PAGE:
Cary tech surge rolls on

akenney@newsobserver.comJune 24, 2013 

— Weston Parkway’s going to see a lot of new traffic soon. A Deutsche Bank subsidiary will add some 431 local jobs to its north Cary software-development center, directly across the street from the future home of about 1,300 MetLife employees.

The announcement of DB Global Technology Inc.’s expansion, which will more than double the size of the bank’s local presence, continued a tech hiring streak for Cary and the Triangle. Both Deutsche Bank’s subsidiary and MetLife likely will join the town’s 10 largest employers with the plans announced this year, while SAS Institute continues to build on its local workforce of 5,000.

The result? An improving job market for some, and a growing tech culture around Wake County, from Citrix’s sleek downtown Raleigh offices to the office parks of Cary.

It’s not uncommon now to overhear six lunchtime conversations about programming at some Cary restaurants, according to Jeff Smith, a Cary-based product manager for a large local software company. And the growing cluster of software campuses only seems to draw more interest from large companies.

In particular, Cary lately has attracted the software arms of large companies that aren’t pure tech. MetLife sells insurance, while Deutsche Bank is a financial giant. That kind of growth may reflect confidence that the Triangle has the right ingredients to support large tech-related workforces.

“When Deutsche Bank says, ‘Yeah, we’re going to bring down 500 people,’ that’s a big stamp of approval. Other businesses notice that,” said Smith, who keeps a popular blog and social media presence as “That Jeff Smith.”

Interest in the area is fueled by relatively low living costs, plus a proliferation of higher education campuses and existing IT business, he said. It’s something of a snowball effect, with SAS Institute’s huge Cary campus near the middle.

“That’s how Silicon Valley grew. They’re obviously competitive for some labor, but there’s also a desire to be around other companies of your type,” said Sandy Jordan, vice president of economic development for the Cary Chamber of Commerce.

Bank staffs up

The announcement of Deutsche Bank’s new investment came last Thursday from state officials. The company will bring those 400-plus jobs by the end of 2016, investing $13.5 million and receiving state entitlements worth up to $5.6 million.

Deutsche Bank decided in 2009 to locate its global technology center in Cary. Today the center has 250 workers who develop and test software that the company can use at its sites around the world for functions such as trading, managing orders and processing transactions.

John Eagleson, chief operating officer of the center in Cary, praised the region’s “very broad and deep, experienced pool of technical labor.” A further plus, he added, is that Deutsche Bank has found that the region “is very attractive to out-of-area candidates.”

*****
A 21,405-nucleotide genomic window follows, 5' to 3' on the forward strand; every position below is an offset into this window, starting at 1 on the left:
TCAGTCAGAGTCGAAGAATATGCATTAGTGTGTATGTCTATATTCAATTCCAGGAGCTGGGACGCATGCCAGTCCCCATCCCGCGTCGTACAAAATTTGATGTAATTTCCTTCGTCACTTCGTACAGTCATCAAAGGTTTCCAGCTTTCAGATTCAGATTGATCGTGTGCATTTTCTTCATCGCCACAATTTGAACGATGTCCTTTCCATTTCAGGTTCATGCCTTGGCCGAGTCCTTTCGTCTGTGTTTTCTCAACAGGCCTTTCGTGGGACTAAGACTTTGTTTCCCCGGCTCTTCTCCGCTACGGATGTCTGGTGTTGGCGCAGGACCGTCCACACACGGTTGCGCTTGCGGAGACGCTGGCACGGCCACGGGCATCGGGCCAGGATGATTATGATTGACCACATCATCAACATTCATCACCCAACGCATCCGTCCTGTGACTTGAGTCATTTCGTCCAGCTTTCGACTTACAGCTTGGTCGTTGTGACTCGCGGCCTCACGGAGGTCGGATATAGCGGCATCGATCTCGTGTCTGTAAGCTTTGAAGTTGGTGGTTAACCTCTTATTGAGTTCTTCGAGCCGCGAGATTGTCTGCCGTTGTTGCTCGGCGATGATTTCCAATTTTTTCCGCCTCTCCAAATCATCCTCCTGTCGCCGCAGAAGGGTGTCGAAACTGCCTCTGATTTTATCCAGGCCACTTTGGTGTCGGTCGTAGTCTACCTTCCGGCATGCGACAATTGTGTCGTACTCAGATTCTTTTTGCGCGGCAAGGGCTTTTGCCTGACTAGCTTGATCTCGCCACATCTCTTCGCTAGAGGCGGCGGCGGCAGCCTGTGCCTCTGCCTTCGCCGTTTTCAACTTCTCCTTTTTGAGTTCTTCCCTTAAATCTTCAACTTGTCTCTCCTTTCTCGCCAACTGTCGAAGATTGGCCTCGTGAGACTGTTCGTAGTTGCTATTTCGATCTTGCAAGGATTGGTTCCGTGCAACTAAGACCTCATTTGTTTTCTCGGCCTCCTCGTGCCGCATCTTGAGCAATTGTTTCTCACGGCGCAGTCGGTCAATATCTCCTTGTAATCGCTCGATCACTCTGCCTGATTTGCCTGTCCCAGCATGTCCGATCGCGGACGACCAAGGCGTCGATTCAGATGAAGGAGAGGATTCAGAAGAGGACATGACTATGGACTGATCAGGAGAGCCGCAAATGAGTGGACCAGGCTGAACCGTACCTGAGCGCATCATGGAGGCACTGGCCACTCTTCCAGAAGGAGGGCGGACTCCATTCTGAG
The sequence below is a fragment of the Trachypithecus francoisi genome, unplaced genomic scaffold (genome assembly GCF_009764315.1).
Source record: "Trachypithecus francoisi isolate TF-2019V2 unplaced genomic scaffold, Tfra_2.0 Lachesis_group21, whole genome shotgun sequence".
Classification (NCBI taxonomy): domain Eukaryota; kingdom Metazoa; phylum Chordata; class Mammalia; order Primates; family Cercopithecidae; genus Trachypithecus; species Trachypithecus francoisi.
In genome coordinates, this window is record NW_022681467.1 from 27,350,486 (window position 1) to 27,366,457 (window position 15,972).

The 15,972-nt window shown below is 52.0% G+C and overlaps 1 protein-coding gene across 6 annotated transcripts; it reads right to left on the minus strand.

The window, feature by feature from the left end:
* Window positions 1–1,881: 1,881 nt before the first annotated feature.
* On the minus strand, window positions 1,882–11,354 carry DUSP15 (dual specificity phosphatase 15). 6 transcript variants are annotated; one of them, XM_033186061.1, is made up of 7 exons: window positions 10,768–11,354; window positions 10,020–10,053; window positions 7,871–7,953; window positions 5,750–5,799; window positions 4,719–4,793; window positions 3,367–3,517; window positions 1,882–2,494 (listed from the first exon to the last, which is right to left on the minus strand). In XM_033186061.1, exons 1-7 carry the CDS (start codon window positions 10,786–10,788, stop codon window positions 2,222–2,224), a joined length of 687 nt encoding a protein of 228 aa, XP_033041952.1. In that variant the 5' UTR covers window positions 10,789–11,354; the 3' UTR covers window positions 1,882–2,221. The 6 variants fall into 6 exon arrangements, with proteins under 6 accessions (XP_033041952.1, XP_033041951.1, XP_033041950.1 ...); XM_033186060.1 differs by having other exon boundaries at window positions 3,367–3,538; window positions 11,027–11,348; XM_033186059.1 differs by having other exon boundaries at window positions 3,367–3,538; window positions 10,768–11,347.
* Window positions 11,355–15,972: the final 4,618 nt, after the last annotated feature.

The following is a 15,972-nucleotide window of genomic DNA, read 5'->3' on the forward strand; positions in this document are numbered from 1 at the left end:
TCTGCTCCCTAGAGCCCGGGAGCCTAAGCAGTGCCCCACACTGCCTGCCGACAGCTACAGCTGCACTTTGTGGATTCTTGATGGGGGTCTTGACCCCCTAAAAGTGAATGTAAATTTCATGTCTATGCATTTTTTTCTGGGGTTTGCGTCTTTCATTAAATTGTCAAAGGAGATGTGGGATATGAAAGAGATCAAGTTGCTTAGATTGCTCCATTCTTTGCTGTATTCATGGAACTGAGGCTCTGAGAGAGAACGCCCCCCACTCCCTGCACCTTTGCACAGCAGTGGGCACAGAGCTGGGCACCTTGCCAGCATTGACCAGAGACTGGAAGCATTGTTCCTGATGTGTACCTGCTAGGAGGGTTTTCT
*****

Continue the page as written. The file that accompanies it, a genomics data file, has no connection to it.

Eagleson said that Cary’s prime competition for the expansion was Jacksonville, Fla., where Deutsche Bank also has operations.

The key driver for the expansion, he said, “is that our business is becoming increasingly dependent on technology. So we are increasing our focus on the skills we have and the capabilities we have to deliver that.”

The average annual salary of the new hires is expected to be $89,227, said Joshua Ellis, a spokesman for the state Department of Commerce. That’s nearly double the average Wake County wage of $48,024.

Ken Atkins, executive director of Wake County Economic Development, said that workers making those salaries have significant disposable income that can ripple throughout the local economy.

“You’re going to see it in the housing market,” he said. “You’re going to see it in the automobile market.”

Deutsche Bank received a state incentives grant worth up to $9.4 million when it chose to establish its then-new subsidiary in Cary.

Thus far the company has received $569,678 from that grant, according to the Commerce Department. Its second round of incentives won’t kick in until the company has exhausted the funds it is entitled to under the first round.

Deutsche Bank hasn’t yet met its first-round target of 319 jobs but expects to hit that level by adding at least 69 employees by the end of the year, Eagleson said.

“We are actively hiring today, quite actively,” he said.

Positions the company seeks to fill include software developers, software architects, business analysts and quality assurance analysts.

The tech services boom isn’t limited to Cary, either. In the past decade, a number of financial services companies and related businesses have established major presences in the Triangle, with an emphasis on technology operations. Credit Suisse started the ball rolling in 2004 by relocating a substantial portion of its operations to the region, followed by Fidelity Investments and Deutsche Bank, among others.

Kenney: 919-460-2608 or twitter.com/KenneyOnCary

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